Ultimate Guitar Lesson



Il. Intervals

A musical interval can be defined as the distance between two notes. Intervals are spelled as a rule by using the same number of letters in the alphabet as is named in the interval.The steps in a major scale form only major or perfect intervals from its root. To create a major or perfect interval, spell a major scale from the lower note.

To create intervals of different qualities than major or perfect, spell a major scale from the lower note of the desired interval, and then make any needed alteration. Use each letter one time only. An augmented fourth above C, for instance, is F#, and not Gb, which is a diminished 5th above C.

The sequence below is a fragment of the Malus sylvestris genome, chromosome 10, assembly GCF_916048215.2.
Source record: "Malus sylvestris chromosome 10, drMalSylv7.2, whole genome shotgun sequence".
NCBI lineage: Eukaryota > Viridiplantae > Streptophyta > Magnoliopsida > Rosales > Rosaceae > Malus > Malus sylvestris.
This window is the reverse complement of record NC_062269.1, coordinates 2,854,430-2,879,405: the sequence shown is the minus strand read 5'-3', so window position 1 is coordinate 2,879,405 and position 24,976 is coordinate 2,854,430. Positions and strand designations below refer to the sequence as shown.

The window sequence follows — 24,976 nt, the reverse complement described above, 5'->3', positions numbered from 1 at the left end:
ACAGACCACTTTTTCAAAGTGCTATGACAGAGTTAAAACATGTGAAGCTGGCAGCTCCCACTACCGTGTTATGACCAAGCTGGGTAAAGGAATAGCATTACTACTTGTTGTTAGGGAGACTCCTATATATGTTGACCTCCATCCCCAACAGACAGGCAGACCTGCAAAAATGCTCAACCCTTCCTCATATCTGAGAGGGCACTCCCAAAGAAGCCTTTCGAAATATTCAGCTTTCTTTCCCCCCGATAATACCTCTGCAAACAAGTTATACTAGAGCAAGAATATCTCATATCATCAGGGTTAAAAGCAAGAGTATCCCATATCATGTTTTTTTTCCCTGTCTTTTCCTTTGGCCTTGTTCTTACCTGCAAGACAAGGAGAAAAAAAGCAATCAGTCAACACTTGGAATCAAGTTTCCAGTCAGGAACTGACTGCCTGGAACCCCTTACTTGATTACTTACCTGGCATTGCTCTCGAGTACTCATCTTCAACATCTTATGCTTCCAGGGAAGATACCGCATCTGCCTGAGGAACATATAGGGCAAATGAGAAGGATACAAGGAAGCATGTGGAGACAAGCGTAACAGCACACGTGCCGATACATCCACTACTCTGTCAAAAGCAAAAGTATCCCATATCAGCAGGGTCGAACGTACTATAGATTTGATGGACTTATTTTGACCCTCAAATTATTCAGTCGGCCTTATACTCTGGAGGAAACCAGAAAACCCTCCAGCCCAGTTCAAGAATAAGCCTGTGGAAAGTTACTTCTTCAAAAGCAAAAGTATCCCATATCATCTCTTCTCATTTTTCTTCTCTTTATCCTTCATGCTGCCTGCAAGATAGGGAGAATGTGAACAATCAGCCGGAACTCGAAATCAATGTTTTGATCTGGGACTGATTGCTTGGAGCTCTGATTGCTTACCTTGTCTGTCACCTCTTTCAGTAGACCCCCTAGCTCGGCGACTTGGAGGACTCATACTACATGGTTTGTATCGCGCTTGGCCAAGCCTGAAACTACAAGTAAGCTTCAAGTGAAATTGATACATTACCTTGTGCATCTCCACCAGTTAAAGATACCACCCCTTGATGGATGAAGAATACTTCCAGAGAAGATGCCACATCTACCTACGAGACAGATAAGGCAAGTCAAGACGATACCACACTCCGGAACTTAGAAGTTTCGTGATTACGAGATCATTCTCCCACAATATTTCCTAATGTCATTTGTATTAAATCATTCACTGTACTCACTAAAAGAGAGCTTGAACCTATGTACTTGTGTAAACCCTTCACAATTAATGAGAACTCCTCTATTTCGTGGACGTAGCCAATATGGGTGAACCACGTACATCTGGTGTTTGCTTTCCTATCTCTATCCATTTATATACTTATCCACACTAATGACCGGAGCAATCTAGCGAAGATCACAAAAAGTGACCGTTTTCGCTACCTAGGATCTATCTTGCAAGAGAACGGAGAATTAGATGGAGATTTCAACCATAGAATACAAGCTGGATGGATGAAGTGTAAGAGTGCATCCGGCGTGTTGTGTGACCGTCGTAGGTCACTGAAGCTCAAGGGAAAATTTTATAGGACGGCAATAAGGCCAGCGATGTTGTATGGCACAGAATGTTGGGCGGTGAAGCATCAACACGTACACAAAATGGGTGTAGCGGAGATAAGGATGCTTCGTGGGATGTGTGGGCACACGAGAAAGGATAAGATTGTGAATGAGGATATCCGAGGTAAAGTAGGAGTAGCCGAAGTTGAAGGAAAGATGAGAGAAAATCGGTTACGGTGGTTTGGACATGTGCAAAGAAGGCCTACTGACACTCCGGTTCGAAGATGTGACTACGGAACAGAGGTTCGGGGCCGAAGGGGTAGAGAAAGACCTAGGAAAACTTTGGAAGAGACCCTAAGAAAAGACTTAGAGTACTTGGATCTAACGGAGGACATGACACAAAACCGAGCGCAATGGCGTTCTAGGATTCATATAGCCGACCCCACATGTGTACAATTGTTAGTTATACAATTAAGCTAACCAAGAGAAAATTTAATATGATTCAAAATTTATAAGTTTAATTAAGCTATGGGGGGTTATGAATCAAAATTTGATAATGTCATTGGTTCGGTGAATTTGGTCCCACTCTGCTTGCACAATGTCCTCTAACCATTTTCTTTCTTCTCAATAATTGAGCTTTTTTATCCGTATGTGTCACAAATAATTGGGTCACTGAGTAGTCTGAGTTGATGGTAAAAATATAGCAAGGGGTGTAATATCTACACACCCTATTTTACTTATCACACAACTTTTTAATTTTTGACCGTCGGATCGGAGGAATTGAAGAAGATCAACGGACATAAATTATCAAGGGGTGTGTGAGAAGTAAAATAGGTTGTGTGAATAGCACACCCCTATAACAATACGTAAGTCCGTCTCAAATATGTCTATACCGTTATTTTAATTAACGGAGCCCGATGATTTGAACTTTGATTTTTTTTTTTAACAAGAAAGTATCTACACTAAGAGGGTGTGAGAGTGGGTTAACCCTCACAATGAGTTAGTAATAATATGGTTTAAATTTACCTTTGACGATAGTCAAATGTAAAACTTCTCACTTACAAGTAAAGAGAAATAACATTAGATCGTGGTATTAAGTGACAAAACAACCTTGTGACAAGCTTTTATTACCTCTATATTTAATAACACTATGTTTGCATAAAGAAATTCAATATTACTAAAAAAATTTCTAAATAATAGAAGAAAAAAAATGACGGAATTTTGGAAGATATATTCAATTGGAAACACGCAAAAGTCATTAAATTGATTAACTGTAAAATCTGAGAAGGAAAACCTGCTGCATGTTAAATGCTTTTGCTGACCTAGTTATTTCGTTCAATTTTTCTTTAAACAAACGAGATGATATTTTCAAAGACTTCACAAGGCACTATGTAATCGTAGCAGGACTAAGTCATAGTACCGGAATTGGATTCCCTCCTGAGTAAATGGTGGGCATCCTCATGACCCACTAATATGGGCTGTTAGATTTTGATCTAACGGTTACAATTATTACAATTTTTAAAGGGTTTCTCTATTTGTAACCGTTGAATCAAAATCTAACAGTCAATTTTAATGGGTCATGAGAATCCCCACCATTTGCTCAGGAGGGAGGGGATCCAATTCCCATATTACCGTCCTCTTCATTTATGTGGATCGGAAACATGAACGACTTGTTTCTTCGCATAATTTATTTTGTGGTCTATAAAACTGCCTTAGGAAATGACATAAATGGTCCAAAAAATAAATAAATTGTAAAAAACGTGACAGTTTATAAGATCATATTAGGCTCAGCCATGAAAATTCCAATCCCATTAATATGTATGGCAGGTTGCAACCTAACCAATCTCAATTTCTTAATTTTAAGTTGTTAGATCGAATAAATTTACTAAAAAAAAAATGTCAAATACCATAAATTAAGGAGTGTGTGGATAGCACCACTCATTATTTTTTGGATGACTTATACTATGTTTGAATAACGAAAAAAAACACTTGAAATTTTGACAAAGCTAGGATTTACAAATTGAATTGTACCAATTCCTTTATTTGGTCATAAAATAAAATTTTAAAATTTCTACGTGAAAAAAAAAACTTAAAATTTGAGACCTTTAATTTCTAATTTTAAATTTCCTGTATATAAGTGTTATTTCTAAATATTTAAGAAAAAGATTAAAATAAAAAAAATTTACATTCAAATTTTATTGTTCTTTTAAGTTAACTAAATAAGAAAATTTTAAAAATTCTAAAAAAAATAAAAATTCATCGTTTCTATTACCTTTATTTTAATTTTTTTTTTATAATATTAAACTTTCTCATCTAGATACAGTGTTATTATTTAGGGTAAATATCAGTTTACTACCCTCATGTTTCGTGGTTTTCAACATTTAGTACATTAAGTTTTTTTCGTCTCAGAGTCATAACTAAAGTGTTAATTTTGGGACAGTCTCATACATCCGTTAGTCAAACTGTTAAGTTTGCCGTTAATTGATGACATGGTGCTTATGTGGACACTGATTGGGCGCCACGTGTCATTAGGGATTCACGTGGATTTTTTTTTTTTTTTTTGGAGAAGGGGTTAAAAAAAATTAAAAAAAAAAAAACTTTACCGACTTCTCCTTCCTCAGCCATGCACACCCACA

As shown in the table below, 2nds, 3rds, 6ths, and 7ths are inherently major, becoming augmented, or minor and then diminished, with alteration. Unisons, 4ths, 5ths, and octaves are referred to as perfect, and go directly to augmented or diminished with alteration.


larger ↑


smaller ↓

Augmented

Major
2, 3, 6, 7

Perfect
1, 4, 5, 8

Minor

Diminished


Note that consecutive notes in a melody could occur in intervals (e.g., an augmented octave) that are not usually found in the spelling of a chord.